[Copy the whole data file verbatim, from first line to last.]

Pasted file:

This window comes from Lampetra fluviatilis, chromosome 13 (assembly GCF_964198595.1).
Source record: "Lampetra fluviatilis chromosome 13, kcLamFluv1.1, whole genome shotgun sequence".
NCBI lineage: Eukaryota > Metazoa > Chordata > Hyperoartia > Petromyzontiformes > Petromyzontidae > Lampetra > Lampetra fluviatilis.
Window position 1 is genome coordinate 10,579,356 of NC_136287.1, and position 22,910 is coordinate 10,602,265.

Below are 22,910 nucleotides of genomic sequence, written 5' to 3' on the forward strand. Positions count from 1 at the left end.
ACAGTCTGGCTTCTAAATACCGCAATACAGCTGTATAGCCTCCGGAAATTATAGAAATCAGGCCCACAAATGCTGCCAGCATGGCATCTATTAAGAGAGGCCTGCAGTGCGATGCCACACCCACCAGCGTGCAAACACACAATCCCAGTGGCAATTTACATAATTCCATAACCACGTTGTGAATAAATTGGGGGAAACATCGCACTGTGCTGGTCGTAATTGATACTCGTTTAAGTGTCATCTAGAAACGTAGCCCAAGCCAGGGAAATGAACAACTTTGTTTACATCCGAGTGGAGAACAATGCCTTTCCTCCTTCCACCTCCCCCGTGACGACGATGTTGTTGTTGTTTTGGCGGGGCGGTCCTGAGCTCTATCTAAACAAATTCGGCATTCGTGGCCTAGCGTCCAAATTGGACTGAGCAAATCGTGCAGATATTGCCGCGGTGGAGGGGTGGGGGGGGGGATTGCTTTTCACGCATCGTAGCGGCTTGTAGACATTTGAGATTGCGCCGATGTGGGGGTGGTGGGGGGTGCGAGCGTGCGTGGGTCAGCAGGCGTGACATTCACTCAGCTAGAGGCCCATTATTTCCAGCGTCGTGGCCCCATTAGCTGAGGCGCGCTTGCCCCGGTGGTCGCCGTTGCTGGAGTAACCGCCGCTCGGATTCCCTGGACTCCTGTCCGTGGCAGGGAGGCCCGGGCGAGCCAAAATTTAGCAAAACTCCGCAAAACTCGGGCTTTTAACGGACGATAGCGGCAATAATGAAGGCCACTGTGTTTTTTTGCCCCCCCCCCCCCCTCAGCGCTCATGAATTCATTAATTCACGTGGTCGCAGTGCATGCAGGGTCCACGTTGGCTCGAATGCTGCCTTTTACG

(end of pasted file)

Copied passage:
This window comes from Lampetra fluviatilis, chromosome 13 (assembly GCF_964198595.1).
Source record: "Lampetra fluviatilis chromosome 13, kcLamFluv1.1, whole genome shotgun sequence".
NCBI lineage: Eukaryota > Metazoa > Chordata > Hyperoartia > Petromyzontiformes > Petromyzontidae > Lampetra > Lampetra fluviatilis.
Window position 1 is genome coordinate 10,579,356 of NC_136287.1, and position 22,910 is coordinate 10,602,265.

Below are 22,910 nucleotides of genomic sequence, written 5' to 3' on the forward strand. Positions count from 1 at the left end.
ACAGTCTGGCTTCTAAATACCGCAATACAGCTGTATAGCCTCCGGAAATTATAGAAATCAGGCCCACAAATGCTGCCAGCATGGCATCTATTAAGAGAGGCCTGCAGTGCGATGCCACACCCACCAGCGTGCAAACACACAATCCCAGTGGCAATTTACATAATTCCATAACCACGTTGTGAATAAATTGGGGGAAACATCGCACTGTGCTGGTCGTAATTGATACTCGTTTAAGTGTCATCTAGAAACGTAGCCCAAGCCAGGGAAATGAACAACTTTGTTTACATCCGAGTGGAGAACAATGCCTTTCCTCCTTCCACCTCCCCCGTGACGACGATGTTGTTGTTGTTTTGGCGGGGCGGTCCTGAGCTCTATCTAAACAAATTCGGCATTCGTGGCCTAGCGTCCAAATTGGACTGAGCAAATCGTGCAGATATTGCCGCGGTGGAGGGGTGGGGGGGGGGATTGCTTTTCACGCATCGTAGCGGCTTGTAGACATTTGAGATTGCGCCGATGTGGGGGTGGTGGGGGGTGCGAGCGTGCGTGGGTCAGCAGGCGTGACATTCACTCAGCTAGAGGCCCATTATTTCCAGCGTCGTGGCCCCATTAGCTGAGGCGCGCTTGCCCCGGTGGTCGCCGTTGCTGGAGTAACCGCCGCTCGGATTCCCTGGACTCCTGTCCGTGGCAGGGAGGCCCGGGCGAGCCAAAATTTAGCAAAACTCCGCAAAACTCGGGCTTTTAACGGACGATAGCGGCAATAATGAAGGCCACTGTGTTTTTTTGCCCCCCCCCCCCCCTCAGCGCTCATGAATTCATTAATTCACGTGGTCGCAGTGCATGCAGGGTCCACGTTGGCTCGAATGCTGCCTTTTACG